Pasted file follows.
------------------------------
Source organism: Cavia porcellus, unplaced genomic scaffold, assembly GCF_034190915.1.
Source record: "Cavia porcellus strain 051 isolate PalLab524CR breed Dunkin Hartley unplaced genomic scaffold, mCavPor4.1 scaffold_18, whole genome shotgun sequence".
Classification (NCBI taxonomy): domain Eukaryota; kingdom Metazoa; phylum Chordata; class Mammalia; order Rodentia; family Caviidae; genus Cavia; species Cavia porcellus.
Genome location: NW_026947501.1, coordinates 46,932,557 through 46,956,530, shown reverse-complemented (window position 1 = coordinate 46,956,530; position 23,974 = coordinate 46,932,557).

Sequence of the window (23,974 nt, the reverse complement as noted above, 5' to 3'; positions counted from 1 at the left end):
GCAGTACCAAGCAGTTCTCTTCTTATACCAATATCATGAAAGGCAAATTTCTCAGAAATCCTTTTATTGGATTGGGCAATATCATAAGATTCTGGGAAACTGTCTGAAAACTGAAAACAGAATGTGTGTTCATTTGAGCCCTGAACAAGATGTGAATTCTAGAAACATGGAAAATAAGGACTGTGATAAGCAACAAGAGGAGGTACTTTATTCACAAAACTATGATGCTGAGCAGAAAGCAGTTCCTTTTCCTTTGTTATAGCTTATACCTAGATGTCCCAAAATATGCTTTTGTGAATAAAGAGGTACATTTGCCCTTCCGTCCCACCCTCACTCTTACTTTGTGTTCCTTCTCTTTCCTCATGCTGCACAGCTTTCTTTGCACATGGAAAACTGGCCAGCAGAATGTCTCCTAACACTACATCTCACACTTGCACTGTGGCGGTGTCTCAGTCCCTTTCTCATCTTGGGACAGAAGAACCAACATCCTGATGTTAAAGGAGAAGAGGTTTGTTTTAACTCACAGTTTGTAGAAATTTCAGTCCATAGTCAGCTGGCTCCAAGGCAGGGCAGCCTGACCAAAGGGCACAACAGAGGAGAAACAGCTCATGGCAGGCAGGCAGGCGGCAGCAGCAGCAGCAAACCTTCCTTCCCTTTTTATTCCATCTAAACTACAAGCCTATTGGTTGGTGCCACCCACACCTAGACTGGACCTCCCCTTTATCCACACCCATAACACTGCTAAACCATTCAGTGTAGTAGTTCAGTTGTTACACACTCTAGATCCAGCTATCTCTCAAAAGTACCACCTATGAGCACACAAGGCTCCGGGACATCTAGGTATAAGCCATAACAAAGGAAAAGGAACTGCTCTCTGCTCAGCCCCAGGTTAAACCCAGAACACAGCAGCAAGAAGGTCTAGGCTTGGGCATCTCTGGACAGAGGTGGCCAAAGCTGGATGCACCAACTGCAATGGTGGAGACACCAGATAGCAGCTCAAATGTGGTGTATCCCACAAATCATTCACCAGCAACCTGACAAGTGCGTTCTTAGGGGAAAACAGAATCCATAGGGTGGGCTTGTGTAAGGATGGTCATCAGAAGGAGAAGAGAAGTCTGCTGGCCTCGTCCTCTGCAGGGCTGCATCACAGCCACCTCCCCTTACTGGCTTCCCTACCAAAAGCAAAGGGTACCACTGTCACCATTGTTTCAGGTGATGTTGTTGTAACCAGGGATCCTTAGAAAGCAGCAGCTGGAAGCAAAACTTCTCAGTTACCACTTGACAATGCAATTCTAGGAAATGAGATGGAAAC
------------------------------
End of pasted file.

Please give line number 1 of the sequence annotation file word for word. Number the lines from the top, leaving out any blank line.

Source organism: Cavia porcellus, unplaced genomic scaffold, assembly GCF_034190915.1.